Study of Congenital Ocular Anomalies Prevalent in Routine Eye OPD in a Tertiary Care Hospital

Main Article Content

Arvind Kumar
Abha Shukla
Dinesh Matoli

Abstract

Aims: Congenital ocular anomalies require treatment, visual rehabilitation and genetic counselling. Goes undetected in neonates and children due to lack of routine eye checkup. Diagnosed later during eye examination or when come for disability certificate.

Study Design: Prospective and observational study.

Place and Duration of Study: We conducted study at tertiary care hospital, over a period of six months (from January 2018 to June 2018).

Methodology: Patients with congenital ocular anomalies irrespective of their age were identified. Findings were confirmed by detailed ocular examination and investigations when required. Whatever best management like correcting refractive error, surgery, low vision aids or rehabilitation was advised. Those having acquired defects giving similar appearance as in congenital anomalies, cases of ocular trauma, infections, with prior surgical intervention were excluded.

Results: Over a period of six months 128 eyes were detected with congenital ocular anomalies. The most common anomalies were microphthalmos, microcornea and iris coloboma seen in 85 eyes. Other congenital anomalies were congenital cataract, nystagmus, anophthalmos, aniridia, congenital glaucoma, Ankyloblepharon, coloboma of disc, congenital esotropia, lid coloboma, congenital ptosis, axenfield anomaly, limbal dermoid.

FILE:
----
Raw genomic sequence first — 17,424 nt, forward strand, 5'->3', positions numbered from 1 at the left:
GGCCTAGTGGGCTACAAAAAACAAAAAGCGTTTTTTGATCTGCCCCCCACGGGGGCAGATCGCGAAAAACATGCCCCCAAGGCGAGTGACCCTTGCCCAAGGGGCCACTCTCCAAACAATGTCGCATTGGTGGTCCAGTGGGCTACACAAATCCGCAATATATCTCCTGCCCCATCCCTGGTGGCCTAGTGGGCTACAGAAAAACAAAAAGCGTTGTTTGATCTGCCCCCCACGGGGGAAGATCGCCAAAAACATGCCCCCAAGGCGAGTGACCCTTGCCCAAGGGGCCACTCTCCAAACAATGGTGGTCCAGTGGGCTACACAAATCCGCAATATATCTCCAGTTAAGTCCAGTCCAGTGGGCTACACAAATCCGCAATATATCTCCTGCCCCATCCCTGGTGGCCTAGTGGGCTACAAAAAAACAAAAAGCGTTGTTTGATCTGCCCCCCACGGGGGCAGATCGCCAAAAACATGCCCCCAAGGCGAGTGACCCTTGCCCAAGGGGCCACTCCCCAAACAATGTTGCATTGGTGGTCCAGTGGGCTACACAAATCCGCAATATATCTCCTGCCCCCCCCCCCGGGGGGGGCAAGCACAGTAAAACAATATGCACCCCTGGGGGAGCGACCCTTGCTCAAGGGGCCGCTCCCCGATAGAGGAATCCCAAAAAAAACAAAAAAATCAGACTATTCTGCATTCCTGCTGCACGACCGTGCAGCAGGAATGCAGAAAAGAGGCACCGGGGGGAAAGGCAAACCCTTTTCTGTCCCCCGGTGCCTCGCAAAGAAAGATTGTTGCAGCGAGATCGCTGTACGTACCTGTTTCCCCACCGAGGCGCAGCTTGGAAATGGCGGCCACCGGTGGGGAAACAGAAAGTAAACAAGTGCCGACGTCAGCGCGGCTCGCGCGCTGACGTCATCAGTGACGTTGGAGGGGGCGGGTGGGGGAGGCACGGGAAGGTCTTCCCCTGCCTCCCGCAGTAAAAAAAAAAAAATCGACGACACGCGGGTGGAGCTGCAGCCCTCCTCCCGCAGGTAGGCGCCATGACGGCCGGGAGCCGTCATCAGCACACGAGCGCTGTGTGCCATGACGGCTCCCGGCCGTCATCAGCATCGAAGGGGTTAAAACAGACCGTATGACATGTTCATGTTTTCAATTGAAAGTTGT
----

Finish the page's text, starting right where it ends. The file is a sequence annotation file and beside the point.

Conclusion: Patient with congenital ocular anomalies and their parents should be counseled regarding possible current treatment, visual prognosis and genetic counselling regardless of age and time of presentation.

Keywords:
Congenital ocular anomalies, microphthalmo, microcornea, iris coloboma.

Article Details

How to Cite
Kumar, A., Shukla, A., & Matoli, D. (2019). Study of Congenital Ocular Anomalies Prevalent in Routine Eye OPD in a Tertiary Care Hospital. Ophthalmology Research: An International Journal, 11(2), 1-7. https://doi.org/10.9734/or/2019/v11i230122
Section
Original Research Article

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